Simon Danisch / Aug 01 2019

Neural Networks From Scratch with a twist

There have been lots of "Neuronal Network from Scratch" articles lately. So you may ask, why for the love of god would you write yet another.

While being part of the Julia Community and their machine learning efforts for quite a while, I think I can add a unique perspective on the matter.

While most articles that implement DNNs from scratch only work for toy examples, I will show how to build them while maintaining production ready performance. This works out pretty well thanks to Julia's unique strengths in this area - so you may also read this article to learn about some of Julia's main advantages for user friendly high performance programming. Furthermore, I will explain basic DNN concepts in a more clutter free way, like back propagation and automatic differentiation.

These three perspectives, achieving state of the art performance quickly, learning about Julia and explaining nasty details in an easy way were enough motivation to write yet another article :)

So, for the readers that are less into the topic, let's start with a very general explanation of what a DNN is.

High Level view of a DNN

In its very core, any DNN is very simple. It's basically a black box, that contains a huge tunable function with millions of parameters. Training that function will result in the parameters to be fine tuned to some problem, to mold the function into returning the right answers:

Inside the tunable functions, we usually have lots of layers, made up by smaller functions. Those functions can be any function that has parameters we can tune and an input/output. In reality, they contain mostly a few functions that have been proofen to be effective:

  • softmax (exp.(x) ./ sum(exp.(x)))
  • dense (W * x .+ b)
  • relu (max(zero(x), x))
  • convolution

Tuning a.k.a Back-Propagation

#TODO, actually, I feel like I could come up with an even better example to visualize the basic work horse of a DNN

) function next_position(position, angle) position .+ (sin(angle), cos(angle)) end # Our tunable function ... or chain of flexible links function predict(chain, input) output = next_position(input, chain[1]) # Layer 1 output = next_position(output, chain[2]) # Layer 2 output = next_position(output, chain[3]) # Layer 3 output = next_position(output, chain[4]) # Layer 4 return output end function loss(chain, input, target) sum((predict(chain, input) .- target) .^ 2) end chain = [(rand() * pi) for i in 1:4] input, target = (0.0, 0.0), (3.0, 3.0) weights, s = visualize(chain, input, target) s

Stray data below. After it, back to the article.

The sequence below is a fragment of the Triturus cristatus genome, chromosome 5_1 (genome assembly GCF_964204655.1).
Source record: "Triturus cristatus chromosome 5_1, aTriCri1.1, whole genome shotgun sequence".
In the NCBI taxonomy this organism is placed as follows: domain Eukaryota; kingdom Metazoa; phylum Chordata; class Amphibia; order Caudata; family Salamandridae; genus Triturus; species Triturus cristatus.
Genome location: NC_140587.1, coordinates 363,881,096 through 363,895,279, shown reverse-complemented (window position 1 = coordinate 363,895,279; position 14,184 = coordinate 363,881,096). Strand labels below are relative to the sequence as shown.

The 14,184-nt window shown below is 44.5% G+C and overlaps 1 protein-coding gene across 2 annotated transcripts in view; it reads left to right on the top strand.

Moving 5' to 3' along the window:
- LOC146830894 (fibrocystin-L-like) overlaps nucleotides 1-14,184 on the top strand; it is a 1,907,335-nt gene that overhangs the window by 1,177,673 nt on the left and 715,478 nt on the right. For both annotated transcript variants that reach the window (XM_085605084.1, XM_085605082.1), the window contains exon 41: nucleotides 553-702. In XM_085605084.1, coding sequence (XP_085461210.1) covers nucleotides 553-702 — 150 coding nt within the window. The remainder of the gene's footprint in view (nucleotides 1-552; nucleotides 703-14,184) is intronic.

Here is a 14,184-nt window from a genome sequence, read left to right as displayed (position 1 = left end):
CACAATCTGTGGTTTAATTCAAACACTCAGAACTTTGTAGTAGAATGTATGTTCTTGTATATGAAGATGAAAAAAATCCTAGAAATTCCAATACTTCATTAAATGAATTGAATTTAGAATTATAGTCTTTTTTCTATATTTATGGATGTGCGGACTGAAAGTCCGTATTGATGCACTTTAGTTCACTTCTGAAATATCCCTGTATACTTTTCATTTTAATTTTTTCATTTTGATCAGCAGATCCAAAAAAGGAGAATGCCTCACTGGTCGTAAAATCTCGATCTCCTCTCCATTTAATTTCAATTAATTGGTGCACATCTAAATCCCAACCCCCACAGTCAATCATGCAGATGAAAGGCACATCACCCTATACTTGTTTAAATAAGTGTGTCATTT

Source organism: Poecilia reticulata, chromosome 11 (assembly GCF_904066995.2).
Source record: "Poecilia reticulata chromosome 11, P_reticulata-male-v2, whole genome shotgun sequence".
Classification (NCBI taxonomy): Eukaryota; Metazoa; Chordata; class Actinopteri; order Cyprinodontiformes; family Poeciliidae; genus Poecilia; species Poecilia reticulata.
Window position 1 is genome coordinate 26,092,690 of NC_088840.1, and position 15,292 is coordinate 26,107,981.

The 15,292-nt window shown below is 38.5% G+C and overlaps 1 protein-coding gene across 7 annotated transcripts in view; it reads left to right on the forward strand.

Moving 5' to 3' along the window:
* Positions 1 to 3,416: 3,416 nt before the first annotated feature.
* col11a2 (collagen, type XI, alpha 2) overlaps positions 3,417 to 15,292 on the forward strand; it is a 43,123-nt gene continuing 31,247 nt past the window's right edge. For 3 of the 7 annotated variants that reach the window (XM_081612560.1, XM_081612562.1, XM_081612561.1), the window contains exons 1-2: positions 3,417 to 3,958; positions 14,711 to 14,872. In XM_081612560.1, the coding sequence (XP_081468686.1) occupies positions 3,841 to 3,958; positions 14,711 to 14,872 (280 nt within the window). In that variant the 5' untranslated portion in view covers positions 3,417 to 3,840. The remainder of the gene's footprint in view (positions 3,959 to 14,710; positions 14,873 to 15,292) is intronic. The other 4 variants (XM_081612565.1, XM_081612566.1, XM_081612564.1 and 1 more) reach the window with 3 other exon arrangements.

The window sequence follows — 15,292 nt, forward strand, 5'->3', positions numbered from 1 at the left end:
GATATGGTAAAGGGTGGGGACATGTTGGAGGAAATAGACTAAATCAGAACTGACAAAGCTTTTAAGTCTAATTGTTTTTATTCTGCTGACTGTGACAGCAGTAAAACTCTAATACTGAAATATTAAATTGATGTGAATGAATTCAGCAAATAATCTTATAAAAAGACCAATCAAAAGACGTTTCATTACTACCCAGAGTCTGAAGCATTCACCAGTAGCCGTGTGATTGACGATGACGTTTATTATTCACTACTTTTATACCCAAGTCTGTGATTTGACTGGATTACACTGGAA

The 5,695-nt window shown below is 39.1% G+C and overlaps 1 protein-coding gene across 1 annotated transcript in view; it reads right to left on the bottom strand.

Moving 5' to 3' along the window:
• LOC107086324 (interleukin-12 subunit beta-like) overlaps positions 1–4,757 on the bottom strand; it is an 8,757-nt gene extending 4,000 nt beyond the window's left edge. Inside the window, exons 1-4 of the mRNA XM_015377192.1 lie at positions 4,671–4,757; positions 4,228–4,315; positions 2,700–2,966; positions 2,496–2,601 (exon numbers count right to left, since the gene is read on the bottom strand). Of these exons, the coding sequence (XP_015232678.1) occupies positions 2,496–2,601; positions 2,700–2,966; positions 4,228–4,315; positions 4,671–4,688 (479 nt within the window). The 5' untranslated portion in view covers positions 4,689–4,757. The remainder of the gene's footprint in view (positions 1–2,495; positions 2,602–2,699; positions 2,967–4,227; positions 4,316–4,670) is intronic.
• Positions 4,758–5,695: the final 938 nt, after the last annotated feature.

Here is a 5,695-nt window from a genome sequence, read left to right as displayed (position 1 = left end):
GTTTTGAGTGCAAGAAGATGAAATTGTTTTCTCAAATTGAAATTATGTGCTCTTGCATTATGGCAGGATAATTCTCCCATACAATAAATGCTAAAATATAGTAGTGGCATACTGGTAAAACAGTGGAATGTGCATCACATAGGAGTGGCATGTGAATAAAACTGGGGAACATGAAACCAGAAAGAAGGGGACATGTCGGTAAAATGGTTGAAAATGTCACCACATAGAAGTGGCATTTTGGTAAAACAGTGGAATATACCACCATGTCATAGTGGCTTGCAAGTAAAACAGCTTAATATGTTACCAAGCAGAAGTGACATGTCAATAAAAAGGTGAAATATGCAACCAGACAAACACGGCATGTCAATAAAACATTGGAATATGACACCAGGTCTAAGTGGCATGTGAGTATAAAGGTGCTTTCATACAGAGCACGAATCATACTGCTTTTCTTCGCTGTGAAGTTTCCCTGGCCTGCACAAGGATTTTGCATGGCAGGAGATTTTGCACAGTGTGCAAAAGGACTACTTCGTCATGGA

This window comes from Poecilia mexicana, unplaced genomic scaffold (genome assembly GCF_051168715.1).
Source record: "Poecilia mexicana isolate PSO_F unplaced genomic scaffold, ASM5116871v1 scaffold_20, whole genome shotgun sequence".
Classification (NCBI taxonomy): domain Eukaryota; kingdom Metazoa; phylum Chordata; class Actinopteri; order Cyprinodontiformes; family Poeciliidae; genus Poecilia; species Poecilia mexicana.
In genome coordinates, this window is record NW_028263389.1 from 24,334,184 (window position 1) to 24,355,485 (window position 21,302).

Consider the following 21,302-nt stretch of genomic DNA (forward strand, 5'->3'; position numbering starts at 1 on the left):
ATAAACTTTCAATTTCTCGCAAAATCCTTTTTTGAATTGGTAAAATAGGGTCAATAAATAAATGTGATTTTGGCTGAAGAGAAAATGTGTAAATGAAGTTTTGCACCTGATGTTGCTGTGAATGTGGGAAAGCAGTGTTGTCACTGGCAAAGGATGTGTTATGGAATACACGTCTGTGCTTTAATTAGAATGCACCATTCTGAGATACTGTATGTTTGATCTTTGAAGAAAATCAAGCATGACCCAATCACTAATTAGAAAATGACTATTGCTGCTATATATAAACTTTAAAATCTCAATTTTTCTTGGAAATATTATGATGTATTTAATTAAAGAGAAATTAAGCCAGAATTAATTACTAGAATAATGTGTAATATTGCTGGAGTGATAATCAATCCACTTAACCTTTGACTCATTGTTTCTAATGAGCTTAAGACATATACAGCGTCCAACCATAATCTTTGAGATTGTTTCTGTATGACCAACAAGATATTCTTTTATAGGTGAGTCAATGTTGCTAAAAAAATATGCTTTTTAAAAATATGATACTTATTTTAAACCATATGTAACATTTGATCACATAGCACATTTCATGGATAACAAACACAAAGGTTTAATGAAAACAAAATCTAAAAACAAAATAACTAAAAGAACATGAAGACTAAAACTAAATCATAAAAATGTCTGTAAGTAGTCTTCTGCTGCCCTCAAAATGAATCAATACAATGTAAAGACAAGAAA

using Zygote
function loss_gradient(chain, input, target)
  # first index, to get gradient of first argument
  Zygote.gradient(loss, chain, input, target)[1]
for i in 1:100
  # get gradient of loss function
  angle∇ = loss_gradient(chain, input, target)
  # update weights with our loss gradients
  # this updates the weights in the direction of smaller loss
  chain .-= 0.01 .* angle∇
  # update visualization
  weights[] = chain

From Scratch

TODO: describe all the things

using Colors, ImageShow
import Zygote, Flux

glorot_uniform(dims...) = (rand(Float32, dims...) .- 0.5f0) .* sqrt(24.0f0/sum(dims))

struct Dense{M <: AbstractMatrix, V <: AbstractVector, F <: Function}

function Dense(in, out, func = identity)
  Dense(glorot_uniform(out, in), zeros(Float32, out), func)

function (a::Dense)(x::AbstractArray)
  a.func.(a.W * x .+ a.b)

softmax(xs) = exp.(xs) ./ sum(exp.(xs))

relu(x::Real) = max(zero(x), x)

function crossentropy(::AbstractVecOrMat, y::AbstractVecOrMat; weight = 1)
  -sum(y .* log.() .* weight) * 1 // size(y, 2)
crossentropy (generic function with 1 method)
function forward(network, input)
  result = input
  for layer in network
    result = layer(result)
  return result
loss(network, x, y) = crossentropy(forward(network, x), y)
function loss_gradient(network, input, target)
  # first index, to get gradient of first argument
  Zygote.gradient(loss, network, input, target)[1]

apply_gradient!(a, b::Nothing, optimizer) = nothing
function apply_gradient!(a, b::NamedTuple, optimizer)
  for field in propertynames(b)
    apply_gradient!(getfield(a, field), getfield(b, field), optimizer)
function apply_gradient!(a::Tuple, b, optimizer)
  for (alayer, blayer) in zip(a, b)
    apply_gradient!(alayer, blayer, optimizer)
We use standard Gradient descent for nothing as Optimizer
function apply_gradient!(a::AbstractArray, b::AbstractArray, optimizer::Nothing)
  a .-= 0.1 .* b

function train!(network, X, Y, optimizer = nothing, epochs = 100)
  for epoch in 1:epochs
    grad = loss_gradient(network, X, Y)
    apply_gradient!(network, grad, optimizer)
    @show epoch

function test(n)
  img = X[1:28^2, n:n]
  predict = Tuple(argmax(forward(network, img)))[1] - 1
  @show predict
  save("/results/test.png", Gray.(reshape(img, (28, 28))))
  return nothing
test (generic function with 1 method)
network = (
  Dense(28^2, 32, relu),
  Dense(32, 10),
imgs = Flux.Data.MNIST.images()
labels = Flux.Data.MNIST.labels()
Y = Flux.onehotbatch(labels, 0:9)
X = Float32.(hcat(float.(reshape.(imgs, :))...))
train!(network, X, Y)
using FileIO